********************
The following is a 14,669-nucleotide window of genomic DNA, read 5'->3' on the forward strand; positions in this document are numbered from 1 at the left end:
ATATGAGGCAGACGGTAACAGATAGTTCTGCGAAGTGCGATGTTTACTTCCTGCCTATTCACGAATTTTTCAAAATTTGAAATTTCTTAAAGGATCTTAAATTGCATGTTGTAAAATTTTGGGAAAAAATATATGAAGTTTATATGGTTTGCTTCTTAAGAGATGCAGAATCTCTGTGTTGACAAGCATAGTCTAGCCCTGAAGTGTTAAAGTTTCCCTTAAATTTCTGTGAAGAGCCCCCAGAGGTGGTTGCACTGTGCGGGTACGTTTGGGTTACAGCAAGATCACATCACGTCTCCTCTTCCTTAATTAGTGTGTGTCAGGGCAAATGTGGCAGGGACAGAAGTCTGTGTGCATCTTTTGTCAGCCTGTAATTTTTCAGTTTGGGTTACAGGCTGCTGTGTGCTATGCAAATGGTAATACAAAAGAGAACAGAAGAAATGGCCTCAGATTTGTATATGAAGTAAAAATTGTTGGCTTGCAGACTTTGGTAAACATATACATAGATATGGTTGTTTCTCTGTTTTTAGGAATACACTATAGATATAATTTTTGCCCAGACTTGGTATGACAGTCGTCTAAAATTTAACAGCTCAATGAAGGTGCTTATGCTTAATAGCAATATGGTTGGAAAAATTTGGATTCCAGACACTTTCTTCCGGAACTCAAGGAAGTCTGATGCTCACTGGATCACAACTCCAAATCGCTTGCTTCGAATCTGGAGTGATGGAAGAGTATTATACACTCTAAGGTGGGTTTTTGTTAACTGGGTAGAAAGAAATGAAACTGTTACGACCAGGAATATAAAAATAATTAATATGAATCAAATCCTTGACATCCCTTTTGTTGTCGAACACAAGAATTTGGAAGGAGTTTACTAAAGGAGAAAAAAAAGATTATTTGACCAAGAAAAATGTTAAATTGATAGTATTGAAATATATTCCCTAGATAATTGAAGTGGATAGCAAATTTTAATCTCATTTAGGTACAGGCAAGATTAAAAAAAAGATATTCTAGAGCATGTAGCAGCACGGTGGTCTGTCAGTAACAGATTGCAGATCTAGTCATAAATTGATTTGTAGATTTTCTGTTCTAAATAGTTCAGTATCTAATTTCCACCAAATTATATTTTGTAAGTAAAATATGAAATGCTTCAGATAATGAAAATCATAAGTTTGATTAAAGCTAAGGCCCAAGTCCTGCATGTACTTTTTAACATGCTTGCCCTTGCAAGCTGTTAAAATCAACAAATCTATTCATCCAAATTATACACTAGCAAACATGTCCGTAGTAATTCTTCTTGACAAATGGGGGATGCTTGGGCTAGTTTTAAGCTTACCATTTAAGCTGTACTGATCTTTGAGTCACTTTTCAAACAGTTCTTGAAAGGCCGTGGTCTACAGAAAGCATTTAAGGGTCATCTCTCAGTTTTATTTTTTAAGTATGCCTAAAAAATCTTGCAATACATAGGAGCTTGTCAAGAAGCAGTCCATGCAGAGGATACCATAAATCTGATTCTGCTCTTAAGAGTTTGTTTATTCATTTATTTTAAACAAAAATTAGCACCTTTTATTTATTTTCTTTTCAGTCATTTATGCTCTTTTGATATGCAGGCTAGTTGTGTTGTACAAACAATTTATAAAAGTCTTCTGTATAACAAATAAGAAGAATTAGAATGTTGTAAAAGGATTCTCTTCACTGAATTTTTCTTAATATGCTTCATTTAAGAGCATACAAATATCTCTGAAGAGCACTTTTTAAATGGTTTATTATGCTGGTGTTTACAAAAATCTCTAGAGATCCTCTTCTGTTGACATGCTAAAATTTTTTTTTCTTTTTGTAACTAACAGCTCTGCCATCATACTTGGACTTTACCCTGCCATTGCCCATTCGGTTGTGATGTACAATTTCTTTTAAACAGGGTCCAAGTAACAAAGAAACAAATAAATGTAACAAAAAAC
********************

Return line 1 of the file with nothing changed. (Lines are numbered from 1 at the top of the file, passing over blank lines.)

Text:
The following is a 14,669-nucleotide window of genomic DNA, read 5'->3' on the forward strand; positions in this document are numbered from 1 at the left end: